Fantasy Sports Bill Advances in New York

In New York, the Senate Racing, Gaming, and Wagering Committee voted to pass Senate Bill 9044A on to the Senate Finance Committee. The bill would update New York’s laws and regulations regarding fantasy sports products in the state to allow pick ‘em and peer-to-peer contests. According to the New York State Gaming Commission, 15 companies currently hold temporary permits to offer interactive fantasy sports. Bill sponsor Sen. Joseph Addabbo Jr. (D) highlighted that fantasy sports has generated $3-4 million per year in tax revenue, and that his bill would include a $5 million licensing fee and a renewal fee equal to 1% of gross revenues due every five years.

Dave & Buster’s Social Betting Feature Draws Scrutiny

Multiple states have moved quickly to review Dave & Buster’s recently announced peer-to-peer betting function within its loyalty app. This social competition feature would allow customers to stake money on their performances against others at the arcade chain. Regulators in Ohio and Pennsylvania have indicated that the product is under review, and the Illinois legislature quickly introduced and advanced a bill to prohibit amusement venues from facilitating wagers on amusement games. Nevada has taken a definitive stance against the plan, with Nevada Gaming Control Board chairman Kirk Hendrick reiterating his agency’s opposition to any unlicensed gaming, including “activities that could promote underage gambling.”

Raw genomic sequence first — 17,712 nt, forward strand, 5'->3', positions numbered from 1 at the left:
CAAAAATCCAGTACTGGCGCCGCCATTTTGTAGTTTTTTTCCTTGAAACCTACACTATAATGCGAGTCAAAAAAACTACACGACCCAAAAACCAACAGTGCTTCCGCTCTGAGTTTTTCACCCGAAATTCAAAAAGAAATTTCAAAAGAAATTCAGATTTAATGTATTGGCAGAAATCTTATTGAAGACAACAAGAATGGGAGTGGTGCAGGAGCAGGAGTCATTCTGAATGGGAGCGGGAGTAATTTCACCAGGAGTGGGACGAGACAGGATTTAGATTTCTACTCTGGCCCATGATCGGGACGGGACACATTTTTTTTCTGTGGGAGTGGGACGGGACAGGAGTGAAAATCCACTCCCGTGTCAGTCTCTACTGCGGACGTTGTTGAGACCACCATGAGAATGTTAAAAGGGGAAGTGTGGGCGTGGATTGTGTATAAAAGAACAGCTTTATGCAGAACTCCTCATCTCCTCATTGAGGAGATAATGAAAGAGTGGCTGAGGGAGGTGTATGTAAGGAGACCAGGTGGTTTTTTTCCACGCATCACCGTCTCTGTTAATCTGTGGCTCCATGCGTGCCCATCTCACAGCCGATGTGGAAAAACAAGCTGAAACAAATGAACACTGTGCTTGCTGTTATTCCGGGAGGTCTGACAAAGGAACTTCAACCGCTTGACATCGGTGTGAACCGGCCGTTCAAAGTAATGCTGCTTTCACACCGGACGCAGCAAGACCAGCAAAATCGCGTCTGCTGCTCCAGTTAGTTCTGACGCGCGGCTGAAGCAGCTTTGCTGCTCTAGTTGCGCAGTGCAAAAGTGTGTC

More Regulated Online Gaming North of the Border? Alberta Considering Launching in 2025

The Canadian province of Alberta could be in position to launch a competitive online gaming market as early as 2025. There is strong motivation within the provincial government for the revenue that would be generated from a competitive online gaming model. It was recently announced that the provincial budget would include CA$1 million for a review of online gambling in the jurisdiction, with a specific goal of “reducing the regulatory burden on business and finding ways to increase contributions to Alberta charities and community facilities.”

If authorized, Alberta would join Ontario as the second Canadian province to open a legal, competitive iGaming market. Some sources believe that Alberta could model its regulatory and licensing structure on that of its sister province. Ontario’s regime allowed unlicensed operators offering online gaming to become regulated and to continue offering their products throughout the licensing period. Online gaming in Ontario, which has a population about 3.5 times that of Alberta, brought in $1.26 billion in gaming revenue in its first year of operation. Alberta’s population of 4.2 million is comparable to the U.S. state of Oregon.